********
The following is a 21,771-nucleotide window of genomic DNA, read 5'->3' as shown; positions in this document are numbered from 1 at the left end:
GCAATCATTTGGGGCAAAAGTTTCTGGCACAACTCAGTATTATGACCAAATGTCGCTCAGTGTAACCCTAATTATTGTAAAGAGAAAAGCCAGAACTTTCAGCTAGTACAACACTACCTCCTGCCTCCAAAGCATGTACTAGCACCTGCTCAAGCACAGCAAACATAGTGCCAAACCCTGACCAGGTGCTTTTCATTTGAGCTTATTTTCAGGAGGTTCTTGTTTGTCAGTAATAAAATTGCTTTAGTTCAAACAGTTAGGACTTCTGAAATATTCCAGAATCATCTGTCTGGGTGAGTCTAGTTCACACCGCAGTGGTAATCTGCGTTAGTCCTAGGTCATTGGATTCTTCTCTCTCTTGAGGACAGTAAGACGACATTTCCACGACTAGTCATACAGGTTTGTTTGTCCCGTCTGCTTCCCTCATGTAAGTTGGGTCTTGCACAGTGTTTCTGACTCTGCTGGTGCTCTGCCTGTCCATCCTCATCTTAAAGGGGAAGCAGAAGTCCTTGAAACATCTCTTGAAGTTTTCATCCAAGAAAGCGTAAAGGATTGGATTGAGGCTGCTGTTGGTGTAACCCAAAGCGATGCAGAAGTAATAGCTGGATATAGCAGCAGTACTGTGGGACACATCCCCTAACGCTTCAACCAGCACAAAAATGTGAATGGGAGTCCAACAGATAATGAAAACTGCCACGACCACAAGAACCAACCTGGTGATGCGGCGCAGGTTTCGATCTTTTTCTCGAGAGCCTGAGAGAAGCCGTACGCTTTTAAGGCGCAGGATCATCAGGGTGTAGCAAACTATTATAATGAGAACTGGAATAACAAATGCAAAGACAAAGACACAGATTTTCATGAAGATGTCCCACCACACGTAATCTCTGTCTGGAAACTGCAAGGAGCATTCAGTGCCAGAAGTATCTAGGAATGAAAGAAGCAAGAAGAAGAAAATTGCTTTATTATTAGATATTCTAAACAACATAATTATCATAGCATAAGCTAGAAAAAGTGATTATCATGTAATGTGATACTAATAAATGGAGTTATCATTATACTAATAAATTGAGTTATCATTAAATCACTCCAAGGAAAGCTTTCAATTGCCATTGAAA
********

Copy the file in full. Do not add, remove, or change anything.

The following is a 21,771-nucleotide window of genomic DNA, read 5'->3' as shown; positions in this document are numbered from 1 at the left end:
GCAATCATTTGGGGCAAAAGTTTCTGGCACAACTCAGTATTATGACCAAATGTCGCTCAGTGTAACCCTAATTATTGTAAAGAGAAAAGCCAGAACTTTCAGCTAGTACAACACTACCTCCTGCCTCCAAAGCATGTACTAGCACCTGCTCAAGCACAGCAAACATAGTGCCAAACCCTGACCAGGTGCTTTTCATTTGAGCTTATTTTCAGGAGGTTCTTGTTTGTCAGTAATAAAATTGCTTTAGTTCAAACAGTTAGGACTTCTGAAATATTCCAGAATCATCTGTCTGGGTGAGTCTAGTTCACACCGCAGTGGTAATCTGCGTTAGTCCTAGGTCATTGGATTCTTCTCTCTCTTGAGGACAGTAAGACGACATTTCCACGACTAGTCATACAGGTTTGTTTGTCCCGTCTGCTTCCCTCATGTAAGTTGGGTCTTGCACAGTGTTTCTGACTCTGCTGGTGCTCTGCCTGTCCATCCTCATCTTAAAGGGGAAGCAGAAGTCCTTGAAACATCTCTTGAAGTTTTCATCCAAGAAAGCGTAAAGGATTGGATTGAGGCTGCTGTTGGTGTAACCCAAAGCGATGCAGAAGTAATAGCTGGATATAGCAGCAGTACTGTGGGACACATCCCCTAACGCTTCAACCAGCACAAAAATGTGAATGGGAGTCCAACAGATAATGAAAACTGCCACGACCACAAGAACCAACCTGGTGATGCGGCGCAGGTTTCGATCTTTTTCTCGAGAGCCTGAGAGAAGCCGTACGCTTTTAAGGCGCAGGATCATCAGGGTGTAGCAAACTATTATAATGAGAACTGGAATAACAAATGCAAAGACAAAGACACAGATTTTCATGAAGATGTCCCACCACACGTAATCTCTGTCTGGAAACTGCAAGGAGCATTCAGTGCCAGAAGTATCTAGGAATGAAAGAAGCAAGAAGAAGAAAATTGCTTTATTATTAGATATTCTAAACAACATAATTATCATAGCATAAGCTAGAAAAAGTGATTATCATGTAATGTGATACTAATAAATGGAGTTATCATTATACTAATAAATTGAGTTATCATTAAATCACTCCAAGGAAAGCTTTCAATTGCCATTGAAA